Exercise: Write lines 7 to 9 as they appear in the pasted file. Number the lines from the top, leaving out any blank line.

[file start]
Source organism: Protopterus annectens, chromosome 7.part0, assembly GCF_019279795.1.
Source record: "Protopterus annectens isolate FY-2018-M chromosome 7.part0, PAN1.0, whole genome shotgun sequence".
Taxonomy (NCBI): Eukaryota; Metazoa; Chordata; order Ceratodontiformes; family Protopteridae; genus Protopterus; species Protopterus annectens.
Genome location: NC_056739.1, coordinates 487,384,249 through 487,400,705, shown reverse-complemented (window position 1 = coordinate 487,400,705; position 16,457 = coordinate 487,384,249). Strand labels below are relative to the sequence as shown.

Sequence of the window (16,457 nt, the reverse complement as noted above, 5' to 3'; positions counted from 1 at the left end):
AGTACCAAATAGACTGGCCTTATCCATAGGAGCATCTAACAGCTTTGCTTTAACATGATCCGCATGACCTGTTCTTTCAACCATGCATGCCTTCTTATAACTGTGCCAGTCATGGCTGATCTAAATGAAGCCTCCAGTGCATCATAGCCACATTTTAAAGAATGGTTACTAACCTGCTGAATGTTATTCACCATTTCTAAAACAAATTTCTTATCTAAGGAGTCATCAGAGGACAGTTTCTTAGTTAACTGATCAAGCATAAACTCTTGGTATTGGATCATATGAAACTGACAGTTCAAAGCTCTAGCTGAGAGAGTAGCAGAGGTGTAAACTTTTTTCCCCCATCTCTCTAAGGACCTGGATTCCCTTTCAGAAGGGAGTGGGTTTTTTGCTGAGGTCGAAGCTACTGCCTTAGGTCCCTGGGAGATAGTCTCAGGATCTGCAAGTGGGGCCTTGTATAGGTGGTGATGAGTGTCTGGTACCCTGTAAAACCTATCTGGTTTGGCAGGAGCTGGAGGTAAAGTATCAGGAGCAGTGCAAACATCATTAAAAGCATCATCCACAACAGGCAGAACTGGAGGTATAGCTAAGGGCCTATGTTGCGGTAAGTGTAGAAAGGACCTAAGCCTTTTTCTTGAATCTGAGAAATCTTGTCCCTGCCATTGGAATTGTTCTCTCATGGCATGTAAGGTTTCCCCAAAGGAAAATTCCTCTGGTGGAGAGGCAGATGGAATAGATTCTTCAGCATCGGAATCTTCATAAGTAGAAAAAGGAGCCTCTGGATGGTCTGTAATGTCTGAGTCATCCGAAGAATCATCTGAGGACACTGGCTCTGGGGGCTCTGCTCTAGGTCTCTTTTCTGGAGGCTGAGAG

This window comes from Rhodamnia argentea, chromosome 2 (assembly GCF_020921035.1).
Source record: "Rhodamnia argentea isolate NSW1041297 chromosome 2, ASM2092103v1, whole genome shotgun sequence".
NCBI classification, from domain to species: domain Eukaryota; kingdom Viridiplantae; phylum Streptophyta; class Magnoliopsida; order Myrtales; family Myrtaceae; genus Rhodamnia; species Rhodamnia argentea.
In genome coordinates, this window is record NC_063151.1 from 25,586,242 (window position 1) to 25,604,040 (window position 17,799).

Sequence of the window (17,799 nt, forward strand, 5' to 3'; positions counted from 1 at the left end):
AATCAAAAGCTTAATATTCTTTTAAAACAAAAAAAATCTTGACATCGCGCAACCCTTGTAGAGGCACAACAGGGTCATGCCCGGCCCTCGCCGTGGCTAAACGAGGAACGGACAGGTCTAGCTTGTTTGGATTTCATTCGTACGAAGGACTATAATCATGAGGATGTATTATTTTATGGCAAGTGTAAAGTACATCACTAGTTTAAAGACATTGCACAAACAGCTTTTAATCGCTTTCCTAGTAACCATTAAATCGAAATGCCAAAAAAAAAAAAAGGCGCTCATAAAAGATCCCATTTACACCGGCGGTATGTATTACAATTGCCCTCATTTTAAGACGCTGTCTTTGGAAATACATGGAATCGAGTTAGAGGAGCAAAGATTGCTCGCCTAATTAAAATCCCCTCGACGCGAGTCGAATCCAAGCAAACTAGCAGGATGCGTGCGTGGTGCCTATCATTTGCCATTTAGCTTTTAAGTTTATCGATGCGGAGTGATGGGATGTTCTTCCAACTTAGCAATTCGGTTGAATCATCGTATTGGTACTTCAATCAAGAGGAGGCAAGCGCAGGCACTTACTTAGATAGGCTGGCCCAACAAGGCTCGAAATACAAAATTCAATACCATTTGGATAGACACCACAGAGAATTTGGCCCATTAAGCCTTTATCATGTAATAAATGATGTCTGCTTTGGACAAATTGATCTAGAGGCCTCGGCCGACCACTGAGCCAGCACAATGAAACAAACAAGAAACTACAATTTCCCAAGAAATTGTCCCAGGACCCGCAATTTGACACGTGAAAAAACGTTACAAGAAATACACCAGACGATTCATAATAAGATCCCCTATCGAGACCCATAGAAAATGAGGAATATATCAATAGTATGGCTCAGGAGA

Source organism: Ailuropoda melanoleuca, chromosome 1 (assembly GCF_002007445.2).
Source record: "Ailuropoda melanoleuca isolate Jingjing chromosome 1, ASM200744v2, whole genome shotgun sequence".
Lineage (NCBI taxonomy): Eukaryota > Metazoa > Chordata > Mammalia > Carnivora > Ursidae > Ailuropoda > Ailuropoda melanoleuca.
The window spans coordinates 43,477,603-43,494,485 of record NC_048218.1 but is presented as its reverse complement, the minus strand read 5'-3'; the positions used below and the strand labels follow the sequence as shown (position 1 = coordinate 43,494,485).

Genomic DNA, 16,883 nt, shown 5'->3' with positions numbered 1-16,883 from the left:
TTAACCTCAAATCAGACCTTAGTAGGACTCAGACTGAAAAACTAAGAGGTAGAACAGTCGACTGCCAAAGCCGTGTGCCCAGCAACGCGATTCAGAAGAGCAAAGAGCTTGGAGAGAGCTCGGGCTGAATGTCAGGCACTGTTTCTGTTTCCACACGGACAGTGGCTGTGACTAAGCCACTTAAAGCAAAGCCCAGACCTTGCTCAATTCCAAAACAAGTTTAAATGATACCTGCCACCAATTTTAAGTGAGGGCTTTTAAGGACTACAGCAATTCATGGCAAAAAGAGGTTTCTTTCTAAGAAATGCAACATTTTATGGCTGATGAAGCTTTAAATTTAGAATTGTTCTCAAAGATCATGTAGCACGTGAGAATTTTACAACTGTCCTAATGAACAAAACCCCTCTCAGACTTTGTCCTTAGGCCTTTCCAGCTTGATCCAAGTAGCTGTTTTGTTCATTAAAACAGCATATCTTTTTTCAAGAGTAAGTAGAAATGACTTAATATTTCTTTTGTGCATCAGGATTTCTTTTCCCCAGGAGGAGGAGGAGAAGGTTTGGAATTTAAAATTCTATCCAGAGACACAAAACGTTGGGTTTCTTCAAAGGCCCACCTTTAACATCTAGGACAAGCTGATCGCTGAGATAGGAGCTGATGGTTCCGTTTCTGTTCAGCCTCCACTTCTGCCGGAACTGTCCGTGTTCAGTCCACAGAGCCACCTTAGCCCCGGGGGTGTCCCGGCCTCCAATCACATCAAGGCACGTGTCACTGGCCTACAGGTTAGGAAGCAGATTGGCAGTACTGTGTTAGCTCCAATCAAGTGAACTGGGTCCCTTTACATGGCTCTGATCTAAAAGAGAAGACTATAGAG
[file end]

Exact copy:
This window comes from Rhodamnia argentea, chromosome 2 (assembly GCF_020921035.1).
Source record: "Rhodamnia argentea isolate NSW1041297 chromosome 2, ASM2092103v1, whole genome shotgun sequence".
NCBI classification, from domain to species: domain Eukaryota; kingdom Viridiplantae; phylum Streptophyta; class Magnoliopsida; order Myrtales; family Myrtaceae; genus Rhodamnia; species Rhodamnia argentea.